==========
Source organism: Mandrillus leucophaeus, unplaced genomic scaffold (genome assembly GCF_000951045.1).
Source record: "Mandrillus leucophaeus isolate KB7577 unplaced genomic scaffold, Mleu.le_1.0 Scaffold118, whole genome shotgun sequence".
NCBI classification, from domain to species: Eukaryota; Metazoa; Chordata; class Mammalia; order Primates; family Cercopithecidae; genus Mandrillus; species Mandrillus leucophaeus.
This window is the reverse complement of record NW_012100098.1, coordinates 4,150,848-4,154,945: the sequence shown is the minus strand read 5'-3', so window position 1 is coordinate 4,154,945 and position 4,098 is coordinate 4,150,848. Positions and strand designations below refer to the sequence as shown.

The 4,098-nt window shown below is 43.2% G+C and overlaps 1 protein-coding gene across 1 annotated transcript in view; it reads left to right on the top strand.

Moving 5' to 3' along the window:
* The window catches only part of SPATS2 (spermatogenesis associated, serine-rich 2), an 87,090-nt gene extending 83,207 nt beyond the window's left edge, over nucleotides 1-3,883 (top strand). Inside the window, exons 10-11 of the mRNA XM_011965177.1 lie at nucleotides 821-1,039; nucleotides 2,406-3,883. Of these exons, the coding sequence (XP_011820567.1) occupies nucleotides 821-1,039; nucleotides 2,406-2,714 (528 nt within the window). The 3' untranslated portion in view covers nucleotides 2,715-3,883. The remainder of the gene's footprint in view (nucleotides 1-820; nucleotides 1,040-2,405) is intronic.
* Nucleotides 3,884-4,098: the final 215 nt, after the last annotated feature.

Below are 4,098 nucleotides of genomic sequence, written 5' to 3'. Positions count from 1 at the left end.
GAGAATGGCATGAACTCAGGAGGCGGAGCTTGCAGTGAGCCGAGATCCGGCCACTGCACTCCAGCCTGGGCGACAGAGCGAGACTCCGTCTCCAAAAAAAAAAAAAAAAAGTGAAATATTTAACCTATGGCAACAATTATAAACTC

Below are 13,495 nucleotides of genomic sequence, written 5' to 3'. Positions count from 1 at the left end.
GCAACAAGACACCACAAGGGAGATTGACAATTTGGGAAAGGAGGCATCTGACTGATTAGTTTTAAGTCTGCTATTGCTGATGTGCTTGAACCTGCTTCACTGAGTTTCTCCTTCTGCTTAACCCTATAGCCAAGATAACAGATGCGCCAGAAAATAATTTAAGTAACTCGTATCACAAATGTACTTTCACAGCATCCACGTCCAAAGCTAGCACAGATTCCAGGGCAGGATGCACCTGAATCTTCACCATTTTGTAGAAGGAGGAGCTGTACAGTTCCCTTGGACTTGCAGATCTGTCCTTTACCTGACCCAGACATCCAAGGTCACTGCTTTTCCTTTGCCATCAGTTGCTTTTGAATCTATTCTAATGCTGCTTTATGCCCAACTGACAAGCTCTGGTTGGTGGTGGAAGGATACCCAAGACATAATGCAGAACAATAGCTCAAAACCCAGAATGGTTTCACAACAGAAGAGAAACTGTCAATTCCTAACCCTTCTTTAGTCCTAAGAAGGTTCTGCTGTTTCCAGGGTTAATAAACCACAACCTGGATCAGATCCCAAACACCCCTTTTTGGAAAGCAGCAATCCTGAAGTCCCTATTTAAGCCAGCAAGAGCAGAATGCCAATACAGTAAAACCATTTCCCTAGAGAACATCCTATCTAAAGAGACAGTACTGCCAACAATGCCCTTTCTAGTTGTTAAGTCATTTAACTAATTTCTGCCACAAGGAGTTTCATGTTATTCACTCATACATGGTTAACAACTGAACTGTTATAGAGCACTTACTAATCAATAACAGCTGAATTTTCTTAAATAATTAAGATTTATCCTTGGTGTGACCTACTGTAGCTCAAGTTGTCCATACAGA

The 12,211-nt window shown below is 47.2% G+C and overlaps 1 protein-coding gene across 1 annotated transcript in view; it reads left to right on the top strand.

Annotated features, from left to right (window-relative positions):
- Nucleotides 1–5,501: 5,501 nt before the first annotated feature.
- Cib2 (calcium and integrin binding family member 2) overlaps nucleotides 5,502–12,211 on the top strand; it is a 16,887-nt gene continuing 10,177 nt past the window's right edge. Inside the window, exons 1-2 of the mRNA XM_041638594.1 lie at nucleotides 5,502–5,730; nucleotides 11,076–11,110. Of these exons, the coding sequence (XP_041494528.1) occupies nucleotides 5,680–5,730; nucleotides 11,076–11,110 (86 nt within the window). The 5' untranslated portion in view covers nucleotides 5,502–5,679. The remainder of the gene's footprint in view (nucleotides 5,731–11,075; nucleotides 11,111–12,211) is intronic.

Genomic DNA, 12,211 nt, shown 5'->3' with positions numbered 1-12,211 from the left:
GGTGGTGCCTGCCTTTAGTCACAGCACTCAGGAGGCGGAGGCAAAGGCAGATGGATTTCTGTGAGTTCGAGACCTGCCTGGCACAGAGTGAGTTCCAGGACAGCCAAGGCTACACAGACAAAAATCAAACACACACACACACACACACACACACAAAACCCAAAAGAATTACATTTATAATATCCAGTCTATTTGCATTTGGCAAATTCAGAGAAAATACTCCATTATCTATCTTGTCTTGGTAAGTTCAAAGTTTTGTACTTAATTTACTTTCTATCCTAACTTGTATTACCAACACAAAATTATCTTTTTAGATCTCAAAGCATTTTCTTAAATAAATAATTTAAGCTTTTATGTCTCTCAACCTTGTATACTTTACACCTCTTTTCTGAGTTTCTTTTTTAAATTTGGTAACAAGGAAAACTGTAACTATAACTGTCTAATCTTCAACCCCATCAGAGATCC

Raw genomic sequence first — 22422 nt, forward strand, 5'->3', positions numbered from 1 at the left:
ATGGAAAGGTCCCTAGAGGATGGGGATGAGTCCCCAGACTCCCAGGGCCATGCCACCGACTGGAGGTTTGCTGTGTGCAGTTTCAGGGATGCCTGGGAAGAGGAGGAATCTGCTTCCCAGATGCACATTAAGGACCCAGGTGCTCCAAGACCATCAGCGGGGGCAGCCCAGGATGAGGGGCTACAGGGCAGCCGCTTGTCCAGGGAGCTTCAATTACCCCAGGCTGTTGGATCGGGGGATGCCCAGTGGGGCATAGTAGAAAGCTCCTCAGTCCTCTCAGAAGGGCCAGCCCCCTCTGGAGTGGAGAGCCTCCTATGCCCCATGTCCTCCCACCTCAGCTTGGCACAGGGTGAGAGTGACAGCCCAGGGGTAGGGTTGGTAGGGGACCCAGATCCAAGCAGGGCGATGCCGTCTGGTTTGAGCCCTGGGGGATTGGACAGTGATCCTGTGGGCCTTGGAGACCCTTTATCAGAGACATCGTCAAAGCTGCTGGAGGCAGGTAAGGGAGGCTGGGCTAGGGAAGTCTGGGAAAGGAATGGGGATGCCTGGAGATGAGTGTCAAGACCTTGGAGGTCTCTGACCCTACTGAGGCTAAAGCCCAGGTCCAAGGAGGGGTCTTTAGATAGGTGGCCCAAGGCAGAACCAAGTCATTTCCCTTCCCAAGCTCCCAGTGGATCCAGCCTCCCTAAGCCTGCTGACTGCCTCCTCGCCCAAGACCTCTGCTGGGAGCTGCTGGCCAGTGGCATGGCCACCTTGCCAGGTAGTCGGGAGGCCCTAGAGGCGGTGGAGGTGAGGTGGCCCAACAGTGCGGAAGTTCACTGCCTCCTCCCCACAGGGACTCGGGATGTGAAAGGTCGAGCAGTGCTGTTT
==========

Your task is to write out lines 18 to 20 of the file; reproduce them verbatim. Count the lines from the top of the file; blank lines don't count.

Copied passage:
GGTGGTGCCTGCCTTTAGTCACAGCACTCAGGAGGCGGAGGCAAAGGCAGATGGATTTCTGTGAGTTCGAGACCTGCCTGGCACAGAGTGAGTTCCAGGACAGCCAAGGCTACACAGACAAAAATCAAACACACACACACACACACACACACACAAAACCCAAAAGAATTACATTTATAATATCCAGTCTATTTGCATTTGGCAAATTCAGAGAAAATACTCCATTATCTATCTTGTCTTGGTAAGTTCAAAGTTTTGTACTTAATTTACTTTCTATCCTAACTTGTATTACCAACACAAAATTATCTTTTTAGATCTCAAAGCATTTTCTTAAATAAATAATTTAAGCTTTTATGTCTCTCAACCTTGTATACTTTACACCTCTTTTCTGAGTTTCTTTTTTAAATTTGGTAACAAGGAAAACTGTAACTATAACTGTCTAATCTTCAACCCCATCAGAGATCC

Raw genomic sequence first — 22422 nt, forward strand, 5'->3', positions numbered from 1 at the left:
ATGGAAAGGTCCCTAGAGGATGGGGATGAGTCCCCAGACTCCCAGGGCCATGCCACCGACTGGAGGTTTGCTGTGTGCAGTTTCAGGGATGCCTGGGAAGAGGAGGAATCTGCTTCCCAGATGCACATTAAGGACCCAGGTGCTCCAAGACCATCAGCGGGGGCAGCCCAGGATGAGGGGCTACAGGGCAGCCGCTTGTCCAGGGAGCTTCAATTACCCCAGGCTGTTGGATCGGGGGATGCCCAGTGGGGCATAGTAGAAAGCTCCTCAGTCCTCTCAGAAGGGCCAGCCCCCTCTGGAGTGGAGAGCCTCCTATGCCCCATGTCCTCCCACCTCAGCTTGGCACAGGGTGAGAGTGACAGCCCAGGGGTAGGGTTGGTAGGGGACCCAGATCCAAGCAGGGCGATGCCGTCTGGTTTGAGCCCTGGGGGATTGGACAGTGATCCTGTGGGCCTTGGAGACCCTTTATCAGAGACATCGTCAAAGCTGCTGGAGGCAGGTAAGGGAGGCTGGGCTAGGGAAGTCTGGGAAAGGAATGGGGATGCCTGGAGATGAGTGTCAAGACCTTGGAGGTCTCTGACCCTACTGAGGCTAAAGCCCAGGTCCAAGGAGGGGTCTTTAGATAGGTGGCCCAAGGCAGAACCAAGTCATTTCCCTTCCCAAGCTCCCAGTGGATCCAGCCTCCCTAAGCCTGCTGACTGCCTCCTCGCCCAAGACCTCTGCTGGGAGCTGCTGGCCAGTGGCATGGCCACCTTGCCAGGTAGTCGGGAGGCCCTAGAGGCGGTGGAGGTGAGGTGGCCCAACAGTGCGGAAGTTCACTGCCTCCTCCCCACAGGGACTCGGGATGTGAAAGGTCGAGCAGTGCTGTTT